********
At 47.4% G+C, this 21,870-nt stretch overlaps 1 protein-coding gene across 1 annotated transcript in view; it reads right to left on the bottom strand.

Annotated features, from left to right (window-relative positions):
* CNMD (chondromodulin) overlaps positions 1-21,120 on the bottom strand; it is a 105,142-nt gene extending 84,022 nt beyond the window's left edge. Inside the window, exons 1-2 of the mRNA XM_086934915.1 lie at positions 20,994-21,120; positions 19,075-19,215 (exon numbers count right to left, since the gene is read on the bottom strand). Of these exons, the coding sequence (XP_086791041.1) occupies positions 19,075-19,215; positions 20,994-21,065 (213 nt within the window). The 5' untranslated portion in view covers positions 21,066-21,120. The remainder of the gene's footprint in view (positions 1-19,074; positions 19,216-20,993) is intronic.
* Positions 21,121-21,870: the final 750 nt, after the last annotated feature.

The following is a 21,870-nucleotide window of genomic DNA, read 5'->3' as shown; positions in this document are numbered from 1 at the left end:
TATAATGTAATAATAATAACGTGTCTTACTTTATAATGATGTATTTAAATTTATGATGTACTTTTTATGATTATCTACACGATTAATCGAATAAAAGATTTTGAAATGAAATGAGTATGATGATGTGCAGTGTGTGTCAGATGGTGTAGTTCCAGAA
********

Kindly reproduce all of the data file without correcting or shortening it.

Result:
At 47.4% G+C, this 21,870-nt stretch overlaps 1 protein-coding gene across 1 annotated transcript in view; it reads right to left on the bottom strand.

Annotated features, from left to right (window-relative positions):
* CNMD (chondromodulin) overlaps positions 1-21,120 on the bottom strand; it is a 105,142-nt gene extending 84,022 nt beyond the window's left edge. Inside the window, exons 1-2 of the mRNA XM_086934915.1 lie at positions 20,994-21,120; positions 19,075-19,215 (exon numbers count right to left, since the gene is read on the bottom strand). Of these exons, the coding sequence (XP_086791041.1) occupies positions 19,075-19,215; positions 20,994-21,065 (213 nt within the window). The 5' untranslated portion in view covers positions 21,066-21,120. The remainder of the gene's footprint in view (positions 1-19,074; positions 19,216-20,993) is intronic.
* Positions 21,121-21,870: the final 750 nt, after the last annotated feature.

The following is a 21,870-nucleotide window of genomic DNA, read 5'->3' as shown; positions in this document are numbered from 1 at the left end:
TATAATGTAATAATAATAACGTGTCTTACTTTATAATGATGTATTTAAATTTATGATGTACTTTTTATGATTATCTACACGATTAATCGAATAAAAGATTTTGAAATGAAATGAGTATGATGATGTGCAGTGTGTGTCAGATGGTGTAGTTCCAGAA